In a society where there are answers for everything how do you manage when you can find none? When one of the worst things in life happens you expect to get an answer. When your unborn child dies without warning you expect an answer. So how do you cope when you get none?
Benjamin’s pregnancy was low risk and healthy. Every check up and scan he was perfect, a beautiful specimen of an unborn child. Everything was perfect…until it wasn’t.
In the weeks after losing him I trawled the Internet for answers. I read research papers about stillbirth and educated myself on the risk factors, of which I had none. My doctor had mentioned that my cord was hyper coiled so again I left no stone unturned and read every paper I could find. I realised pretty quickly that there was shockingly little research into the causes of stillbirth. Every night I would lay awake going back through Benjamin’s last week alive in my mind. What could I have done differently? Did I eat the wrong thing? Did I move the wrong way? Should I have gone to the hospital earlier than I did? There is so little education out there for women on the risks of stillbirth and what to look out for. I felt completely adrift and a little cheated that I had no idea such a thing still happens in first world countries.
The nightmares in the days leading up to the appointment were incessant. They always ended up the same…no answer. I was so nervous the day of the post mortem results I thought that I would vomit. My worst fears were realised when our obstetrician told us that Benjamin’s death was unexplained. I cried and I cried. “It was an act of God”, he said. At that moment I felt like there was very little Devine intervention involved.
Despite this, in the weeks that followed I felt like a weight had been lifted from my shoulders. Even though we had not received an answer, the “what if” chapter of Benjamin’s death could be put to bed and there was comfort in that. I always wondered, however, if the pain was any less for people who had an answer. I spoke with a few loss mums who had received an explanation for their child’s death. The pain, they said, was still unbearable. The answers they received would never bring their child back. But surely it must have helped to know why?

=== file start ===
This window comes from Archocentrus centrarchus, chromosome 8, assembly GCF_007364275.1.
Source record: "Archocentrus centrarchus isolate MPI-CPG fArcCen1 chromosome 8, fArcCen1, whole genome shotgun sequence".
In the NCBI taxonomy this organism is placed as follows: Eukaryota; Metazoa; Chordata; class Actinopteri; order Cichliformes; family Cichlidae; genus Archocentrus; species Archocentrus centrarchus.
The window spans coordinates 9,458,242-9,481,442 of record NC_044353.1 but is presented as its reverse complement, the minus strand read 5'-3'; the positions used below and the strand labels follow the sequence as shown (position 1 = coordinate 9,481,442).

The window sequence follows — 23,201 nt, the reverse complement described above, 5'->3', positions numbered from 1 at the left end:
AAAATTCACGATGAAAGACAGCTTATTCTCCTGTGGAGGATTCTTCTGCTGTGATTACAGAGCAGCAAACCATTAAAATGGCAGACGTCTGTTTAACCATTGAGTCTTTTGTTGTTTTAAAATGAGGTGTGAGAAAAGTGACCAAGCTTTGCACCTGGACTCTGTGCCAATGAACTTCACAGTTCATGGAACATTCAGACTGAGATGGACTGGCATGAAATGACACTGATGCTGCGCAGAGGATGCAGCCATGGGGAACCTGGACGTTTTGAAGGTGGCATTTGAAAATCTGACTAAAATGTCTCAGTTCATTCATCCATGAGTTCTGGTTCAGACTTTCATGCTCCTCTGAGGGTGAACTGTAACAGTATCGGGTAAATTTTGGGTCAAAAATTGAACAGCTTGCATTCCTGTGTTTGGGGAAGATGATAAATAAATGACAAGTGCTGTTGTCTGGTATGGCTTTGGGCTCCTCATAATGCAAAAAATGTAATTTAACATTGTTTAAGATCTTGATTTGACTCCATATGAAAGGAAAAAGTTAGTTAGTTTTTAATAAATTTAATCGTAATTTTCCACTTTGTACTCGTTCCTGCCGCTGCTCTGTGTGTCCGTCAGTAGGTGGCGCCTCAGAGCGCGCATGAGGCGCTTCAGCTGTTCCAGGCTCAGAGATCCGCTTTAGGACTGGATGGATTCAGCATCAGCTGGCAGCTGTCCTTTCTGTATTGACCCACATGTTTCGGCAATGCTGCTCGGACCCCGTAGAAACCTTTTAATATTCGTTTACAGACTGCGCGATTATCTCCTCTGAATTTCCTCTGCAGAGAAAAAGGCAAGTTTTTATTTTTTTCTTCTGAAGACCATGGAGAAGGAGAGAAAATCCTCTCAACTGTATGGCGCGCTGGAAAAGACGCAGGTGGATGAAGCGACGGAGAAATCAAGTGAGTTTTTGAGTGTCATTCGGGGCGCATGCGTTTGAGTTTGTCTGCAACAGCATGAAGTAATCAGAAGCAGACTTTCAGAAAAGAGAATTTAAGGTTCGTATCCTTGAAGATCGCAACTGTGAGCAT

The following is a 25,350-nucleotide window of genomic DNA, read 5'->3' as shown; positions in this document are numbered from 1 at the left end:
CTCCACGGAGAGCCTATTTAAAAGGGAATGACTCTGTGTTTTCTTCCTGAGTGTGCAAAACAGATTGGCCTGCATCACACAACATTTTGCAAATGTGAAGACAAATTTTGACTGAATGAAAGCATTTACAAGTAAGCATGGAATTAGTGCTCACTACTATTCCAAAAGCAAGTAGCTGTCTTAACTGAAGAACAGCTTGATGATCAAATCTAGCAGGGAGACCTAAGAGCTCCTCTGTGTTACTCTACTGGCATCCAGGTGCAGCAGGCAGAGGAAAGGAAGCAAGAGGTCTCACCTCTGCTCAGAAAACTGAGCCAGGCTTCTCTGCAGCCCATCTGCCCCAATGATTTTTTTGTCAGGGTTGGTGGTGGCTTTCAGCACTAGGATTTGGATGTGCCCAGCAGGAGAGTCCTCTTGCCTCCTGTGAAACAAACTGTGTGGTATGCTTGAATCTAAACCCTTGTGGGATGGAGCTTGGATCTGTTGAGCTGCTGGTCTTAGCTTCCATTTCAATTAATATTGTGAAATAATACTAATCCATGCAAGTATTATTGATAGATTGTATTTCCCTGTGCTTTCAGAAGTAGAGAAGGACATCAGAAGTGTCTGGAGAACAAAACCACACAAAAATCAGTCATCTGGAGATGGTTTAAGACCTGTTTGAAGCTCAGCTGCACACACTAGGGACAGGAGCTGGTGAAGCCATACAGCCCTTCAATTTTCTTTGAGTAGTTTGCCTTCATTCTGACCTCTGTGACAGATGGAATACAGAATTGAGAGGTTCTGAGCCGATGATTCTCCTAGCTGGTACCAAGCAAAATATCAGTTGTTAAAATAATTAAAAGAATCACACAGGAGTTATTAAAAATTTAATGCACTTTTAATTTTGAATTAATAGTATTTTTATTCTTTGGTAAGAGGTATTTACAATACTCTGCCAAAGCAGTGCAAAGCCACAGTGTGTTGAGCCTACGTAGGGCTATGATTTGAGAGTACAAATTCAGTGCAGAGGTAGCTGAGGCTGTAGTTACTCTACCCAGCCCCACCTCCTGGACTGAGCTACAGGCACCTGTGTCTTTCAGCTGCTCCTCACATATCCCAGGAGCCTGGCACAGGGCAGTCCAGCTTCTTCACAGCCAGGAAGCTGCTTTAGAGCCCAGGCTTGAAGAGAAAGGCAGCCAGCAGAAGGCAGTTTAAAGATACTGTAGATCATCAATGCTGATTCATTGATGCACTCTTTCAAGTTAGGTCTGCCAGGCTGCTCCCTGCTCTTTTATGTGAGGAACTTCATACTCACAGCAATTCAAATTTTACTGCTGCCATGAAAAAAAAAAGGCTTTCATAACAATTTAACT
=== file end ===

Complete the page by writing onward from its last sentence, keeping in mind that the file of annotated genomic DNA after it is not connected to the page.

A few weeks ago, after 6 months of no answers, I received something that I thought would never happen – a cause of death for Benjamin. I always knew there was a reason why he died, there had to be but the doctors could just never find it. I had resigned myself to the fact that Benjamin’s death was to be added to the ever-growing pile of unexplained stillbirths. Now I had a much longed for answer but did it make me feel any better?
The honest answer is no. Benjamin is still gone. There is nothing that will bring him back. I feel now that an answer, while it may be useful for the future, does not change the pain I feel for his loss. The pain of losing your first-born child is not eased by an answer. For what answer can really make up for the unnatural and untimely taking of a life that has only begun?
If we are to make a difference for parents who come after us then post mortems and answers are critical. Research is critical. Lowering the rate of stillbirth in our lifetime is critical. But for the Mum and Dad who are sitting at home reading this now not knowing why their child died I want you to take comfort in the fact that answers are not the be all and end all for your healing. Answers will not bring your child back to you. Take solace in the love that your child brought into your life, even though it was for such a short time. Hold on to that love and let it carry you through life. For answers alone do not heal our hearts.
2 thoughts on “Answers won’t bring him back”
My first daughter was stillborn 4 days after her due date in February this year. I was told to expect to find no cause but to my shock at her postmortem results they told us the reason she died was due to her hypercoiled cord. I honestly think she was in a perfect storm, her cord was compromised by the hypercoiling, she was small, I have a large enough pelvis and she never engaged. I believe all of these factors combined to allow her to move into a position that compressed her cord and caused her to die.
Im in ireland and I find it odd that the hypercoiling is enough to be considered cause here but that it wasn’t in Australia. It just reinforces how far behind all medical research stillbirth is. I’d love to chat to you more about your experience with Benjamin and compare any research we’ve been able to dig up.
Hi Valerie, I’m so sorry that your daughter isn’t in your arms. It is just devastating. There really is very little information out there on stillbirth. There is desperate need for further research to help determine why so many babies are stillborn each year. I am far from an expert on anything medical but please feel free to email me via my contact form. Lots of love, Catherine xx